This article originally appeared on Rolling Stone.
Tucked away underneath an elevated subway line in South Williamsburg, Brooklyn, two frat boys named Josh are making butt jokes behind an unmarked steel door. The pair of horny bros with facial hair of dubious origin leans over the blueprint of a yoga studio, plotting how to situate their mats so they'll be best able to attract women. One Josh points to the map with a Green Apple Dum-Dum sucker; other Josh leans in, eyes wide, and deadpans, "Tell me about these feet rugs!" Moments later, a Josh starts singing the chorus to "Old Man River," which morphs into a Katy Perry mashup: "Old man river, you're gonna hear me rooaaaaar."
Josh and Josh's entourage — the camera people, the director, the dude holding the boom mic — erupts in laughter. The Joshes are the alter egos of Kate Riley and Fran Gillespie, Upright Citizen's Brigade regulars who have co-created a short series called, cannily, Two Guys Named Josh. The makeshift soundstage is an apartment near the Hewes Avenue JMZ stop, rented from some arty loft type whose painted brick walls are just rundown enough to be believable as the abode for two best friends whose main goals are boozing, broing and snagging babes. The confluence of UCB and YouTube has been so instrumental in propelling young comedians from the Internet to television or film fame — from Aubrey Plaza and the Lonely Island to Drunk History and Broad City — everybody knows online comedy is the way to score. But the difference is this time, MTV is footing the bill.
For 15 years, MTV has been both reviled and applauded for its shift from emphasizing videos and music programs to reality-television shows that some deem exploitative. The annual Video Music Awards still remain a marquee event, but the airing of actual videos has been shoved off onto tentacle, extended-cable choices like MTV Jams and MTV Hits in favor of wildly popular shows like Catfish and 16 and Pregnant. Videos are much lamented, but that wasn't all MTV cast off in favor of The Hills and Jersey Shore. Viewers also lost creative programming like Liquid Television, the block of animated series in the Nineties that led to successful, groundbreaking shows like Daria and Aeon Flux. (Full disclosure: I have written for Viacom/MTV, but never for the subcompany MTV Other.)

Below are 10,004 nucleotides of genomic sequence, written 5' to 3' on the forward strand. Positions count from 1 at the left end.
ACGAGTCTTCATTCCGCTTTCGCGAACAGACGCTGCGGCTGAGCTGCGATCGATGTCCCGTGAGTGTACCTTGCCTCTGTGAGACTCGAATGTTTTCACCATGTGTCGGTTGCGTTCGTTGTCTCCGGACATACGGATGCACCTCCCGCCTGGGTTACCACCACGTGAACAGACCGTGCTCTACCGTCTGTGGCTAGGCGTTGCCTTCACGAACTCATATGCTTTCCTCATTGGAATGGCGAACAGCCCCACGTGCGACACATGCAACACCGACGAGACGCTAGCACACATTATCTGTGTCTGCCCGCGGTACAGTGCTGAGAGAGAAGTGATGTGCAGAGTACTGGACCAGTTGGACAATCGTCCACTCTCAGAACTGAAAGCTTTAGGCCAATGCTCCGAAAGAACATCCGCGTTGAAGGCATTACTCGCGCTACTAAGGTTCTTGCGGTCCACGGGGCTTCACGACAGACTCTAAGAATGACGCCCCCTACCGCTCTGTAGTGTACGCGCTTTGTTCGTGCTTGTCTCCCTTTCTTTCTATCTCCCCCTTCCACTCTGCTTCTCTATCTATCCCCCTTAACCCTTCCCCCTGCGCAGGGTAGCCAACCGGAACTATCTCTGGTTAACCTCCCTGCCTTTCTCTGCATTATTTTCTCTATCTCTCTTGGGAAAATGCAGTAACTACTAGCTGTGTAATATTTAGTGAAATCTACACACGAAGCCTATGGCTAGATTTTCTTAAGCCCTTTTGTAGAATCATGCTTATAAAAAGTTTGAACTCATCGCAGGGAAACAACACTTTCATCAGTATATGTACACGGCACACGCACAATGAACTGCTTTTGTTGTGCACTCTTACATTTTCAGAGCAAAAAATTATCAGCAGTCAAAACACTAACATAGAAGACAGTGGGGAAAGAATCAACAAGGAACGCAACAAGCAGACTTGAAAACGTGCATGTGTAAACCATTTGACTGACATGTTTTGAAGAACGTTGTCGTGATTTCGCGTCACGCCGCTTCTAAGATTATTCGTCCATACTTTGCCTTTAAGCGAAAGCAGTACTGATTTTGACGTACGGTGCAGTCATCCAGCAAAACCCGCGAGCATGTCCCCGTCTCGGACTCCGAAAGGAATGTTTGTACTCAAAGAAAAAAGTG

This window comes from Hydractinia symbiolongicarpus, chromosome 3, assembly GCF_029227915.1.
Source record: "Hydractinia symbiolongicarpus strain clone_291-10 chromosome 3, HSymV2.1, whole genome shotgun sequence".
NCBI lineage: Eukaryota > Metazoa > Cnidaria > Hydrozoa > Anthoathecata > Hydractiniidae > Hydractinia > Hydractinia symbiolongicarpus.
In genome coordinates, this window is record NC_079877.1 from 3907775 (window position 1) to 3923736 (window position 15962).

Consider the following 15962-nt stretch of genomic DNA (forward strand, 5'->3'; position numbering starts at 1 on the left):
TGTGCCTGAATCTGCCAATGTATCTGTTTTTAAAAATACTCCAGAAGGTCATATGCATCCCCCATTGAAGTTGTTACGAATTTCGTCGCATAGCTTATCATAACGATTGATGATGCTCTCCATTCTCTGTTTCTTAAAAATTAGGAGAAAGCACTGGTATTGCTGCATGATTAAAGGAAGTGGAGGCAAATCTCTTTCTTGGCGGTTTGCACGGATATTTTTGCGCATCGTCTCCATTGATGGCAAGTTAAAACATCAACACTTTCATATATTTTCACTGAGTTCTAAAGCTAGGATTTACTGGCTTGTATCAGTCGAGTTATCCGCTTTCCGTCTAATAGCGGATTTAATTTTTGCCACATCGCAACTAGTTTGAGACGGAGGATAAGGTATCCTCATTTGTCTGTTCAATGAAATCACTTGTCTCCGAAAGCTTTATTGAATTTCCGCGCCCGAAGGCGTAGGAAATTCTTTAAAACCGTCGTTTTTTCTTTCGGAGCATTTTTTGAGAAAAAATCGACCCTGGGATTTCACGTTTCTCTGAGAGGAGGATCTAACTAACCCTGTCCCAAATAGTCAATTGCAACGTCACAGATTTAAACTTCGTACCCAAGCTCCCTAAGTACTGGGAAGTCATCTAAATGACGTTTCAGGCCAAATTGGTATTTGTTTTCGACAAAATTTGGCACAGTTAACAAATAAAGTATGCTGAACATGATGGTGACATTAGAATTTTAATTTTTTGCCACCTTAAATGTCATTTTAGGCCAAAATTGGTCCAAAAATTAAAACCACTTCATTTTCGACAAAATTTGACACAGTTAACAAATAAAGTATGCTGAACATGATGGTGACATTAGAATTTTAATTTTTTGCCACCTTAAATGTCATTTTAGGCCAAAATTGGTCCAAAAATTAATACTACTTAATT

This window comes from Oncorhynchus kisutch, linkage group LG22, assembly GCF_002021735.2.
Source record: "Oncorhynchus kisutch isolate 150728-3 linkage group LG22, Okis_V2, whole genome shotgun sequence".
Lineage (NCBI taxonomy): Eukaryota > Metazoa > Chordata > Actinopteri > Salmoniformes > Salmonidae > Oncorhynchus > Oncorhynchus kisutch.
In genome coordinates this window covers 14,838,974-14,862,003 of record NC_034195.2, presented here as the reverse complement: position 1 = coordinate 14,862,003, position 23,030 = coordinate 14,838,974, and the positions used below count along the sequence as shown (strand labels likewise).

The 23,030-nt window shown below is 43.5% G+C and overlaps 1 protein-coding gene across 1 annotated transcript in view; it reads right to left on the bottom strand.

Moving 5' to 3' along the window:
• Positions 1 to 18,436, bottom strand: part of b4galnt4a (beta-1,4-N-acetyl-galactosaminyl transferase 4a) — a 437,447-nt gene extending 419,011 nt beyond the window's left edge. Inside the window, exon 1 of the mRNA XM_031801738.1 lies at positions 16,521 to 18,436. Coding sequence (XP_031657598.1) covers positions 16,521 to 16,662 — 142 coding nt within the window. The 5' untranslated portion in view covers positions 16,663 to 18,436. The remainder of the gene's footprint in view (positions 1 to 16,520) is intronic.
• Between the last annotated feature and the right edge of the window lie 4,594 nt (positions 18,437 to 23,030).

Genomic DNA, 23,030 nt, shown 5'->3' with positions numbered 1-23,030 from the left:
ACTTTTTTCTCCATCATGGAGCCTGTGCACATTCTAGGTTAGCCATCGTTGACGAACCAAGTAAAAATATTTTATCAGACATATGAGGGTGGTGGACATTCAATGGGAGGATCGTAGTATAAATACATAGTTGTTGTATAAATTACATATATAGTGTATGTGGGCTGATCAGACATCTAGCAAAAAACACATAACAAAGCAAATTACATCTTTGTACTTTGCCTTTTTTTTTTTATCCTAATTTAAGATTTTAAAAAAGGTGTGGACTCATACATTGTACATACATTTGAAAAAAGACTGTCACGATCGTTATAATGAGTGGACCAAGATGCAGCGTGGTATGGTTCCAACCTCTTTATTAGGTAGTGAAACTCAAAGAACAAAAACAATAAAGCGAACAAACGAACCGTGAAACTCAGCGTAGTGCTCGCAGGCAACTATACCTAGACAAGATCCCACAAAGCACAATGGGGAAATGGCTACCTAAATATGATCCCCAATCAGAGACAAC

MTV Other was conceived in spring 2013 and launched that summer as a "laboratory for original video content," according to Garth Bardsley, VP of Original Video for MTV's Connected Content Group, who had stopped by to check in on the taping of Two Guys Named Josh, now in its second season. "The legacy of MTV was that back in the day, it was a home for creative people to have an outlet, right? It still is," explains Bardsley. "But if you're going to put something on TV, you've got to typically have an agent who's going to call an executive. He's going to get you a meeting. And you're going to have a lot more meetings. And you're going to talk through it all. And there's going to be scripts and yadda yadda. We do some of that, but we're also just looking across the web for content creators, and we're able to turn projects around more quickly."
MTV Other's tagline is "short shows, random weirdness," and it acts as a hub for a resurrected Liquid TV, though roughly half of Other's shows are live-action comedies and talk shows. Bardsley cites programs like the burger-joint comedy Fast Food Heights, created by Bridesmaids actor Greg Tuculescu, and a sketch called Teacher's Lounge written by Morgan Evans, who also directs Two Guys, as the type of programming Other leans towards. "We want to find our own version of hits," he says, sitting on a loveseat on the makeshift set. "A hit for us would be much smaller than what TV needs. But we want to keep looking for hits. Who's going to break out and people want to see more of? And we want to have more creative people in the building who are feeding into higher things." MTV Other bookends web oddballs with more established comedians (Eric Andre; Murray Hill) in conversation with musicians like the Beastie Boys and Har Mar Superstar. They even do service journalism, showcasing scenes in cities across America and weed-food tips.